Kaiming Tan, an undergraduate working with Professor Walter Leal at the UC Davis Department of Molecular and Cellular Biology, recently put a home-brewed clove repellent to the test against DEET. Their paper was just published in PLOS One.
The Asian citrus psyllid is the bogeyman of the citrus industry. Its appearance in fields is a dark harbinger for farmers, for carried within this insect is the bacteria Candidatus Liberibacter, the cause of citrus greening disease. In a study published in Scientific Reports, UC Davis researchers report that an acetic acid-based, slow-release trap is capable of capturing Asian citrus psyllids even when the insect populations are low.
Sexual determination and differentiation work in myriad ways across the animal kingdom. In vertebrates, like mammals and fish, sexual determination leads to the development of either ovaries or testis. These organs then secrete hormones that go on to govern the sexual development of the rest of the organism’s body. Insects are a completely different beast.
While we know certain plant-derived compounds act as insect repellents, much of the molecular science behind insect olfaction remains a mystery. In a study published in iScience, UC Davis researchers exposed further layers of complexity in the mosquito olfactory system.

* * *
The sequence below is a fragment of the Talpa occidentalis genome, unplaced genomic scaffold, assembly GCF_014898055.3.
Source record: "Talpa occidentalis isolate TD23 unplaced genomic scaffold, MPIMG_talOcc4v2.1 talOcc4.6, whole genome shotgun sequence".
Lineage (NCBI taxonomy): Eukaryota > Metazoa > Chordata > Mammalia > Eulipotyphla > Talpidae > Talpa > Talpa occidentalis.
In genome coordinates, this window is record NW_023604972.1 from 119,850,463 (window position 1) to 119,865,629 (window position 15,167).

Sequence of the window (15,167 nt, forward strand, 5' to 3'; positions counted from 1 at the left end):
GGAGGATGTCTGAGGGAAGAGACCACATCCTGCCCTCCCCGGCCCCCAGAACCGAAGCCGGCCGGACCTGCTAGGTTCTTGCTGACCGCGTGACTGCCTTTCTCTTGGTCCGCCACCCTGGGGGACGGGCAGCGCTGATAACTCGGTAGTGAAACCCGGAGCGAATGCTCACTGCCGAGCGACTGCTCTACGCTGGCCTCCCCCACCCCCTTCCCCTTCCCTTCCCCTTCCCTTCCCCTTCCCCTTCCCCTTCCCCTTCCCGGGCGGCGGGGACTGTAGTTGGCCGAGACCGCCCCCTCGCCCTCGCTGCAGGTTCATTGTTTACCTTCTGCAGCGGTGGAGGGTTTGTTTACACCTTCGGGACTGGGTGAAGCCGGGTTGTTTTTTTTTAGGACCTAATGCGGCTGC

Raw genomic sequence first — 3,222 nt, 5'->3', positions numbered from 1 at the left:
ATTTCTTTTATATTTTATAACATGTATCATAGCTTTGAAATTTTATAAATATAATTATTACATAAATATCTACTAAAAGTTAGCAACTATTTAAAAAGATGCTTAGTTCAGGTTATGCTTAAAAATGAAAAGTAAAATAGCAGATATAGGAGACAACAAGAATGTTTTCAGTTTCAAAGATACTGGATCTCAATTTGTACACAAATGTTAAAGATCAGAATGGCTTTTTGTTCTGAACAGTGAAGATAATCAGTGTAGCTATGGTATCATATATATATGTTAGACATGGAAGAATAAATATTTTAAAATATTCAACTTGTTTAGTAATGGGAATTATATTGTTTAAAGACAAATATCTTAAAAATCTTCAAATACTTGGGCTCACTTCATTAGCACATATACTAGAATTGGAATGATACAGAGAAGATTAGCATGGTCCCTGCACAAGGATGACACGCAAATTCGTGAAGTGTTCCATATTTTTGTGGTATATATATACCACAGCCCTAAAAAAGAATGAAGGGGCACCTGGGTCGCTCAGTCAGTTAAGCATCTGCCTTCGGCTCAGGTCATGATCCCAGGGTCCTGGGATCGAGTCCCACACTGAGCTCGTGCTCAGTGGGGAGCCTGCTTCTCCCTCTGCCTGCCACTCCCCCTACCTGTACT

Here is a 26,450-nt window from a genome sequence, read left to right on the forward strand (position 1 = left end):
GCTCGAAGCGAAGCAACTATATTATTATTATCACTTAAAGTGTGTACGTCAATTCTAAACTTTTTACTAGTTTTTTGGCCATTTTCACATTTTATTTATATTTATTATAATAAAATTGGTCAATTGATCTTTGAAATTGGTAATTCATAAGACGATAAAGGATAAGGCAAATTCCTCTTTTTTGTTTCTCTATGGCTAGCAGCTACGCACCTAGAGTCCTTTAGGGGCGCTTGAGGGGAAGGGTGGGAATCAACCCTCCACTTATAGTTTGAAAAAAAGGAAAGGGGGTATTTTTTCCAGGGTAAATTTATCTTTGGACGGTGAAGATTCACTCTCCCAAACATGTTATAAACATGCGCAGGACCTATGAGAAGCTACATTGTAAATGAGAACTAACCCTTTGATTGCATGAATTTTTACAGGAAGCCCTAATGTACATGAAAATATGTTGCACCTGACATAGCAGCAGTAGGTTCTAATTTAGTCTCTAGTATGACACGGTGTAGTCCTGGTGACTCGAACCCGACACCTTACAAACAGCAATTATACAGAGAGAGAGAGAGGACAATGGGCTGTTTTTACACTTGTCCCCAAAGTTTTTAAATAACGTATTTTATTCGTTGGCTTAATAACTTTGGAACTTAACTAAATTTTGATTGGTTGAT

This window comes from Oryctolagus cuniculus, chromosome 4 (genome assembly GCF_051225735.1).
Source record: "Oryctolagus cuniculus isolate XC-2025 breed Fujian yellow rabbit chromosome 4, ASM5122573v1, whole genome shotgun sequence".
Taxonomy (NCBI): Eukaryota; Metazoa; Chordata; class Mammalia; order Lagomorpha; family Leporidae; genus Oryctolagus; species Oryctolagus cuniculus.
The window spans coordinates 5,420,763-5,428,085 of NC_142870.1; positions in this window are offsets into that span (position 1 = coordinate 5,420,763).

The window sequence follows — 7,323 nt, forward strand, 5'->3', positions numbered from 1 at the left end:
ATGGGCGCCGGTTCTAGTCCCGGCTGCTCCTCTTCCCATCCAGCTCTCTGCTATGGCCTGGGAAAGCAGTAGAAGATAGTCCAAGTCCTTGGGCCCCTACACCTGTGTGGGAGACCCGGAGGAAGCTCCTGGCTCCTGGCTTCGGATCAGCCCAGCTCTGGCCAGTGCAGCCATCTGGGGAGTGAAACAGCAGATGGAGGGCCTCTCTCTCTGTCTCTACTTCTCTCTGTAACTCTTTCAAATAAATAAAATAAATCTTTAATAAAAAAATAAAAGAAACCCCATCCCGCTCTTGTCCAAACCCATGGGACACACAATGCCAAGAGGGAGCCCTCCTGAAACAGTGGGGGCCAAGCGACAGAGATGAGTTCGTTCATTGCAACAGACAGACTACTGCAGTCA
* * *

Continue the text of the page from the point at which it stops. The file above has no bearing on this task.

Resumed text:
To inform pest management techniques and fight threats like Citrus Greening disease, Walter Leal and his colleagues use reverse chemical ecology to identify sex pheromones in insects. From Brazil to Japan to Davis, Calif., Leal's research path has been unique.
In the last year, the Young Scientist Program has engaged roughly 1,100 students across the San Joaquin and Sacramento counties, bringing science education with a flair to underserved and poverty-stricken communities in the region.
In a study appearing in Science, researchers show that the pesticide imidacloprid, which has been sold in the U.S. since 1994, disrupts bumblebee (Bombus impatiens) nest behavior, causing reduced growth in exposed colonies.